On a sunny Wednesday in late June, Margaret Nickerson, Stanley Tom’s cousin, eats lunch with some members of her large family in her small wooden house in the center of the village.
As the family sits in her front room—which serves as a kitchen, workroom, dining area and chaotic storage space—she serves strips of dried pike, herring and salmon. She throws a handful of fish portions into the center of a table surrounded by her relatives and several young children who wander in.
She tears off small fish pieces and dips them into the seal oil, a bowl of the slightly yellowish substance set in front of each guest. As they chew on their meal, Nickerson and her brothers describe their work and daily life in the face of the devastating changes in recent years.
Summer is a busy season for the villagers. While the men set out on fishing trips – often for several days at a time—the women are responsible for cleaning, cutting and drying the catches their husbands and brothers bring back. These subsistence activities occupy the majority of their daily lives, just as they did for their parents and grandparents.
Sitting at the lunch table, Teddy Tom, 43, remembers a totally different landscape. “All the land that used to be here is gone,” he says. “There used to be a huge hill. We couldn’t see the village when we came from Tununak after fish camp. Nowadays, because the weather is warm—too warm—the land is sinking. Now we can see the village from a distance.”
He expresses hope about the new location.
“When we go to the new site, it will be a much better place for us to stay,” he says. “The land will be much higher.”
“The motivation is the family,” Stanley Tom explains later. “We were born here. We want to stick with our subsistence lifestyle.”
Fellow resident Bernice John agrees.
“If we don’t keep our culture, our kids won’t learn them from another place,” she says.
Time is running out for Newtok, and the question of who should pay for the move is proving contentious.
“We have all the right players at the table to help the community, but the funding is a really difficult variable to deal with,” Department of Commerce planner Cox says. “If we had the funding we needed to come in and help, the process would be sped up considerably.”
Stanley Tom is adamant that government has a responsibility to bear the costs, particularly because the government spurred the settlement of Newtok 40 years ago.
At that time, the Bureau of Indian Affairs threatened to take custody of the Yup’ik children if the community did not abandon its traditionally itinerant lifestyle and construct a permanent school, he says.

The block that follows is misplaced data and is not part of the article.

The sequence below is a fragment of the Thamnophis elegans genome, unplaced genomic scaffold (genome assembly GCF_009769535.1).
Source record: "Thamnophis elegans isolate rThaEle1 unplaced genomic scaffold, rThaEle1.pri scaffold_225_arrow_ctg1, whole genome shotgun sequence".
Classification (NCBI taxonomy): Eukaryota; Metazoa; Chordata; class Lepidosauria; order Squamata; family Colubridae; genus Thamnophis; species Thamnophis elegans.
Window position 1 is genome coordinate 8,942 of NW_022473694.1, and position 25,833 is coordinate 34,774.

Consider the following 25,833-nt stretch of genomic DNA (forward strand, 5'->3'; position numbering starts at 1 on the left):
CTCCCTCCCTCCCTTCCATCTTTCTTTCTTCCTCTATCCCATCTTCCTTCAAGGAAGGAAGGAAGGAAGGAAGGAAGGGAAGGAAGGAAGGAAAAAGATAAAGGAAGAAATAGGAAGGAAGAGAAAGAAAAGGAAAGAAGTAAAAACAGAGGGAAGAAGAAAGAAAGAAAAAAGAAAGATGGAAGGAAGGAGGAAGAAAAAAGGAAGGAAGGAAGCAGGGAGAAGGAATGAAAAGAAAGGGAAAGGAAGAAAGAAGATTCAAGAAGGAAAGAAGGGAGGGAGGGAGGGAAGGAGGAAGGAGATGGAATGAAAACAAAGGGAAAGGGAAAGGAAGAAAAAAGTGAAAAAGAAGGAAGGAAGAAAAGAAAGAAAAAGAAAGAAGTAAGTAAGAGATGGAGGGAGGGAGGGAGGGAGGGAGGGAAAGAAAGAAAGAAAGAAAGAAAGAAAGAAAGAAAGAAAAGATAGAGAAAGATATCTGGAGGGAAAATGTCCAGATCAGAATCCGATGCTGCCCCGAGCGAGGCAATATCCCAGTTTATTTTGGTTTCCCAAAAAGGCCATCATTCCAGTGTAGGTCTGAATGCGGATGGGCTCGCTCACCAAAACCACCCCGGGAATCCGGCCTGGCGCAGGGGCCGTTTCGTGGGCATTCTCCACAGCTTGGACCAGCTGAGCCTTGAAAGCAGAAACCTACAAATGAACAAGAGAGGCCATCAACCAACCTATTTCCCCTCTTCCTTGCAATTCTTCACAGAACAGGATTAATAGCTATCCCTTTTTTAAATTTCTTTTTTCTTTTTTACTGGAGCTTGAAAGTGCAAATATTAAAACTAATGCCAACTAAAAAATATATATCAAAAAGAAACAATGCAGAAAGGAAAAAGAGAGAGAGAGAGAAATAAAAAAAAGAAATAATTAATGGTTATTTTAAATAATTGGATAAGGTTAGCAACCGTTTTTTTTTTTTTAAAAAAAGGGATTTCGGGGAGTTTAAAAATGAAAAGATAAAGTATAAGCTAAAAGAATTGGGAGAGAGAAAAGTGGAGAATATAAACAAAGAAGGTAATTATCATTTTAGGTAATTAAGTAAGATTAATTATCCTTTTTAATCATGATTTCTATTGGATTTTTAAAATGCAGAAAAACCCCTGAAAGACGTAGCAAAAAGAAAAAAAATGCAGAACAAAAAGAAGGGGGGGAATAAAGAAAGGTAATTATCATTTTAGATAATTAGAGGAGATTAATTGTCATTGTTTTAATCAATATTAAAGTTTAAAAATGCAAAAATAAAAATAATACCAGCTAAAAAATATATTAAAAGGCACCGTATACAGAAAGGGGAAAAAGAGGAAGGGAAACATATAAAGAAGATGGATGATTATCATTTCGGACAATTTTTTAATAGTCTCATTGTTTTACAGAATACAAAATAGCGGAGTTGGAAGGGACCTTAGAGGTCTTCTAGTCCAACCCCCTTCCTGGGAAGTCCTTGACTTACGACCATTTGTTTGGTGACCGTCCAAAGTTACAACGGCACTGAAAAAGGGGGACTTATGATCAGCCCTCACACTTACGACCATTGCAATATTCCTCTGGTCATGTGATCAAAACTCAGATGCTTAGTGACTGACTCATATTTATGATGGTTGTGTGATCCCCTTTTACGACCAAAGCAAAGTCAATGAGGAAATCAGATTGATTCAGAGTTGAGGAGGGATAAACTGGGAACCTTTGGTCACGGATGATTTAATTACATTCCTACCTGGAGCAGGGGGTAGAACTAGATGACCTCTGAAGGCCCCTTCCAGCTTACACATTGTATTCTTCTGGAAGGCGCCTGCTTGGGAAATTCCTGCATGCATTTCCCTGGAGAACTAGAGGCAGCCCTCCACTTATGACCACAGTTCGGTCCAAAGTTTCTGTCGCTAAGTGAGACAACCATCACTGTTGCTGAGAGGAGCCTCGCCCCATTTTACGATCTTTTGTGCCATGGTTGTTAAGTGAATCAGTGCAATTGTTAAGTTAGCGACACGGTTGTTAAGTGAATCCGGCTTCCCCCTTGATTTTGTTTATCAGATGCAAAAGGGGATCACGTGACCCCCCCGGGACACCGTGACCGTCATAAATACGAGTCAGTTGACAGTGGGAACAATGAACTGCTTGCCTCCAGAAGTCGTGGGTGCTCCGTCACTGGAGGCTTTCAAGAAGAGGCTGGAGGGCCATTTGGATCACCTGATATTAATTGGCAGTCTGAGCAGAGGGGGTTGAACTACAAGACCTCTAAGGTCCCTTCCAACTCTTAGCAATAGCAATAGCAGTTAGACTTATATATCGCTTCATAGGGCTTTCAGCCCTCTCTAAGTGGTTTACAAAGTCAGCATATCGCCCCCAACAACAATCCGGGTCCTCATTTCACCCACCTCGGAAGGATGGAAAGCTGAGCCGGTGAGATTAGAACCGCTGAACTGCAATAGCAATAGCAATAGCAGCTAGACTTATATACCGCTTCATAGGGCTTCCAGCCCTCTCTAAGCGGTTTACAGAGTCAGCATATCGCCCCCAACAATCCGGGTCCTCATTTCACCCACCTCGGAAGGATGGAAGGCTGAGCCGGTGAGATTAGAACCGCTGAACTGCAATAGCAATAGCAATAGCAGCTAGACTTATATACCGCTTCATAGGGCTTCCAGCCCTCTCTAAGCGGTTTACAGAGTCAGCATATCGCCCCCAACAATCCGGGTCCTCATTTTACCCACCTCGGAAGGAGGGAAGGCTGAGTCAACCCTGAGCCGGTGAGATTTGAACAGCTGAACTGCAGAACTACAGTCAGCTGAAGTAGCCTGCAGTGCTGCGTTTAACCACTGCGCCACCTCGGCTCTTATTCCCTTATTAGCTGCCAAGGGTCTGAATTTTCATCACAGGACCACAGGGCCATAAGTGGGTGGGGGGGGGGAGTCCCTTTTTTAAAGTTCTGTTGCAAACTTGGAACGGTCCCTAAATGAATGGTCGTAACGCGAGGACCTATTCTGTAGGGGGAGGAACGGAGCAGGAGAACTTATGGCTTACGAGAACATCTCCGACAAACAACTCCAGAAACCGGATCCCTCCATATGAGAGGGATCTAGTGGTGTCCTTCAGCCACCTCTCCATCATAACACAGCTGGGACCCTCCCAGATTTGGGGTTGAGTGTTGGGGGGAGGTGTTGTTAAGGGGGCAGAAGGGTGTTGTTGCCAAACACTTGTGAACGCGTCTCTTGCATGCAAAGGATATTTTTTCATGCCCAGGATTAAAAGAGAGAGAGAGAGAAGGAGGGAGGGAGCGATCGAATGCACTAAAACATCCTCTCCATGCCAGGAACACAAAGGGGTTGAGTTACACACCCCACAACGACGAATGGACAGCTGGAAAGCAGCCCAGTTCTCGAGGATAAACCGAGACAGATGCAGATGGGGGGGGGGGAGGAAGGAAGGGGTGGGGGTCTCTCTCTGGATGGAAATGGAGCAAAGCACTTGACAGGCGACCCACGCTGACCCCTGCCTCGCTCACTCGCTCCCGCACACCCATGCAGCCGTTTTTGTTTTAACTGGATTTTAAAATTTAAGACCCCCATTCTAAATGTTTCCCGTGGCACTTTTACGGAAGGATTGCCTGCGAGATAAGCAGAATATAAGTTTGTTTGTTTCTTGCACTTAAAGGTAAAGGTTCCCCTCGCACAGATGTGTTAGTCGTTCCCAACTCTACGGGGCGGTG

Cox agrees that the government should pay for the move, but doubts that finding funding will be easy.
“I don’t think it’s realistic to think that some big wellspring of funding is going to come through,” she says.
Mike Black, deputy commissioner of the Department of Commerce, Community and Economic Development, is one of the most senior officials promoting Newtok’s relocation.
He too says paying for the move is Newtok’s biggest challenge.
But neither Cox nor Black will say where funds for the project should come from.
Since no single government agency has ultimate responsibility for the relocation project, it seems no single funding source is likely to be identified. Instead, the loose network of agencies that composes the Newtok Planning Group is being held together by good will and Tom’s vigilance. And funds are being pieced together grant by grant as each individual step of the project is planned.
“The irony here is that we are trying to avert a disaster,” Mike Black muses as he hikes up the hillside at the site of Newtok’s proposed new village. “If you wait for a disaster like Katrina, at least you have a mandate and funding.”
Alaskan immigration attorney Robin Bronen says the fact that most public support is only available in the form of reconstruction or post-disaster relief is one of the main problems for government. This relief is no use to communities living through a slow, ongoing disaster.
Waiting until after a crisis has been declared—or until Newtok has drowned—is a risk that no one wants to take.
“That’s why it’s so critical we think about it now because there are lots of different things that need to be put in place in order for a relocation to happen in a way that protects people’s rights,” Bronen says.
Meanwhile, Stanley Tom spends his days in the small wooden building that serves as Newtok’s Traditional Council office, preparing grant applications and briefing papers.
“It’s finally getting there,” he says of his efforts at driving the relocation of his village.
“I’m beginning to think if I do a lawsuit they will pay more attention. I hate to do that, but if I run out of choices—that’s my last option.”